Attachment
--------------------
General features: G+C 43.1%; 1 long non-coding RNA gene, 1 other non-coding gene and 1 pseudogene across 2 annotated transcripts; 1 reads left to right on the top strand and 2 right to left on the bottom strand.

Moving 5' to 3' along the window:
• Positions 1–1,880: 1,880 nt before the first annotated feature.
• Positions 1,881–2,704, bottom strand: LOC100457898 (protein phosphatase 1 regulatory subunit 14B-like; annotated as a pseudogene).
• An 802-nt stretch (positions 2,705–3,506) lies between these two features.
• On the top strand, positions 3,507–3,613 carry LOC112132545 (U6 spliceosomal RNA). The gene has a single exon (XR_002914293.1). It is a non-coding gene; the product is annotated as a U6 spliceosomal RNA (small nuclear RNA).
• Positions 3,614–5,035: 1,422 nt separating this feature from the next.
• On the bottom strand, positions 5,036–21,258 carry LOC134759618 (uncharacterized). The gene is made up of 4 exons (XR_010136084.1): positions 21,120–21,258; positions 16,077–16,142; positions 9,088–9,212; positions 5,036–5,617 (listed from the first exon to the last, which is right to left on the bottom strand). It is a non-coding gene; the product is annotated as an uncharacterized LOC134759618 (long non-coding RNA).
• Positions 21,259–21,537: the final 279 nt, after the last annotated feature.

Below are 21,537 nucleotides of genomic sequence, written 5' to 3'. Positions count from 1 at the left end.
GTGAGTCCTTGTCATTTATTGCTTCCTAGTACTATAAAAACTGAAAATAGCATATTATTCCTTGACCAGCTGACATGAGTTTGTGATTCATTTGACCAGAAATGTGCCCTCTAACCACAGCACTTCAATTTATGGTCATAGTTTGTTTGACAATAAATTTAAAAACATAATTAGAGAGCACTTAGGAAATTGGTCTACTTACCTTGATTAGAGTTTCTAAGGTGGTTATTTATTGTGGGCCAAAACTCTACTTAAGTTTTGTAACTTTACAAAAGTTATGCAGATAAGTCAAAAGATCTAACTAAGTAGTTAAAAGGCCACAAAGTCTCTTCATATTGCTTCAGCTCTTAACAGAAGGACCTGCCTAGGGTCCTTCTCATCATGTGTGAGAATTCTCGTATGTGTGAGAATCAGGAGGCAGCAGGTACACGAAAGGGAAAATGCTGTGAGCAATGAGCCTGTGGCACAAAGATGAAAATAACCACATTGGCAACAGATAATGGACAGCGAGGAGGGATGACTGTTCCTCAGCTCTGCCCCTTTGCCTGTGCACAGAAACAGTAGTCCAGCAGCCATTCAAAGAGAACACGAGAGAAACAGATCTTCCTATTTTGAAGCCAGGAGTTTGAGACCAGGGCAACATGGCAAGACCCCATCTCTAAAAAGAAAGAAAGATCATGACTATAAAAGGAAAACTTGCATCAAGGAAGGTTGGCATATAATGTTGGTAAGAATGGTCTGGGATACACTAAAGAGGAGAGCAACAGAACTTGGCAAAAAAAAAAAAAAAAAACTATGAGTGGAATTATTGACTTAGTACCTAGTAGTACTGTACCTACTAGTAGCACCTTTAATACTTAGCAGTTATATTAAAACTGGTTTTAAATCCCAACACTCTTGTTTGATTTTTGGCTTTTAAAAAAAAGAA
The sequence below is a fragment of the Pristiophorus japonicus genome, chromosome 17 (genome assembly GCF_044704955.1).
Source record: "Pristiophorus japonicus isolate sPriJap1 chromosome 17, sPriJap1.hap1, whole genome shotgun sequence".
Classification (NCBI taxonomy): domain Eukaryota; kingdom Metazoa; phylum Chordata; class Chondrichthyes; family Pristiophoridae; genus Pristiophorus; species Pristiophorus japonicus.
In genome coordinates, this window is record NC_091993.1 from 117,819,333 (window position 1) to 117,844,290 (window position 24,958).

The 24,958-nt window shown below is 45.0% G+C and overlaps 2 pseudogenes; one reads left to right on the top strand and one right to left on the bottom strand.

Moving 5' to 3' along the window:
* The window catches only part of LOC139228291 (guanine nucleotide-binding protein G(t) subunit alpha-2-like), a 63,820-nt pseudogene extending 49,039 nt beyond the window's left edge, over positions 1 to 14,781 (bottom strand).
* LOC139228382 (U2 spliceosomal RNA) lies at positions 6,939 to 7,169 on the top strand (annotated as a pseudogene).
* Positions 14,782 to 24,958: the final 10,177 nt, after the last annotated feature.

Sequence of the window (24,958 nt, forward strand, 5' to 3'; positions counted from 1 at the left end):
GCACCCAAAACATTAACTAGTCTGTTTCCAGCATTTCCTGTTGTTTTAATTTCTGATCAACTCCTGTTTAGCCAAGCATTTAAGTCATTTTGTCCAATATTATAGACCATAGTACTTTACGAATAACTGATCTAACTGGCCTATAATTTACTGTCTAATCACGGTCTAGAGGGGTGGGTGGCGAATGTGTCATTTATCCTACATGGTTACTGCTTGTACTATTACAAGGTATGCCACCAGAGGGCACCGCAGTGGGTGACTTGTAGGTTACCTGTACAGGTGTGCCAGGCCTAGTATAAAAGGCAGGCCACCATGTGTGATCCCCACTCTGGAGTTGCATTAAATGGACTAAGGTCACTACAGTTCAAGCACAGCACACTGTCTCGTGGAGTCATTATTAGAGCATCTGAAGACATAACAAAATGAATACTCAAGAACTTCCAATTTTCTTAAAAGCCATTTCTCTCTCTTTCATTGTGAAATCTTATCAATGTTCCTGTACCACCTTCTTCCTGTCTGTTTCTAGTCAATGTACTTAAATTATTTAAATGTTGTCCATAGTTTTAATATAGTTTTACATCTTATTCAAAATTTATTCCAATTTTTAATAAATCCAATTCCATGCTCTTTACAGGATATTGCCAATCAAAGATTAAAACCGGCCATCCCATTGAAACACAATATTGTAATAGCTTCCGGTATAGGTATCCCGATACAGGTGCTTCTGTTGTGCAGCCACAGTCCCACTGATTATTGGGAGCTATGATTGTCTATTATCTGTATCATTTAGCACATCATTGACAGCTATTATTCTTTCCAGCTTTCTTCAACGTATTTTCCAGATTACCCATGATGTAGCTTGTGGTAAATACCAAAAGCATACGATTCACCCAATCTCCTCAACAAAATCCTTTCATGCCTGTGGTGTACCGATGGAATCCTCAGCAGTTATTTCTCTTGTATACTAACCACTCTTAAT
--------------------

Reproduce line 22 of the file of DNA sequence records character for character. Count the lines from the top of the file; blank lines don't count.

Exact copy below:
GCACCCAAAACATTAACTAGTCTGTTTCCAGCATTTCCTGTTGTTTTAATTTCTGATCAACTCCTGTTTAGCCAAGCATTTAAGTCATTTTGTCCAATATTATAGACCATAGTACTTTACGAATAACTGATCTAACTGGCCTATAATTTACTGTCTAATCACGGTCTAGAGGGGTGGGTGGCGAATGTGTCATTTATCCTACATGGTTACTGCTTGTACTATTACAAGGTATGCCACCAGAGGGCACCGCAGTGGGTGACTTGTAGGTTACCTGTACAGGTGTGCCAGGCCTAGTATAAAAGGCAGGCCACCATGTGTGATCCCCACTCTGGAGTTGCATTAAATGGACTAAGGTCACTACAGTTCAAGCACAGCACACTGTCTCGTGGAGTCATTATTAGAGCATCTGAAGACATAACAAAATGAATACTCAAGAACTTCCAATTTTCTTAAAAGCCATTTCTCTCTCTTTCATTGTGAAATCTTATCAATGTTCCTGTACCACCTTCTTCCTGTCTGTTTCTAGTCAATGTACTTAAATTATTTAAATGTTGTCCATAGTTTTAATATAGTTTTACATCTTATTCAAAATTTATTCCAATTTTTAATAAATCCAATTCCATGCTCTTTACAGGATATTGCCAATCAAAGATTAAAACCGGCCATCCCATTGAAACACAATATTGTAATAGCTTCCGGTATAGGTATCCCGATACAGGTGCTTCTGTTGTGCAGCCACAGTCCCACTGATTATTGGGAGCTATGATTGTCTATTATCTGTATCATTTAGCACATCATTGACAGCTATTATTCTTTCCAGCTTTCTTCAACGTATTTTCCAGATTACCCATGATGTAGCTTGTGGTAAATACCAAAAGCATACGATTCACCCAATCTCCTCAACAAAATCCTTTCATGCCTGTGGTGTACCGATGGAATCCTCAGCAGTTATTTCTCTTGTATACTAACCACTCTTAAT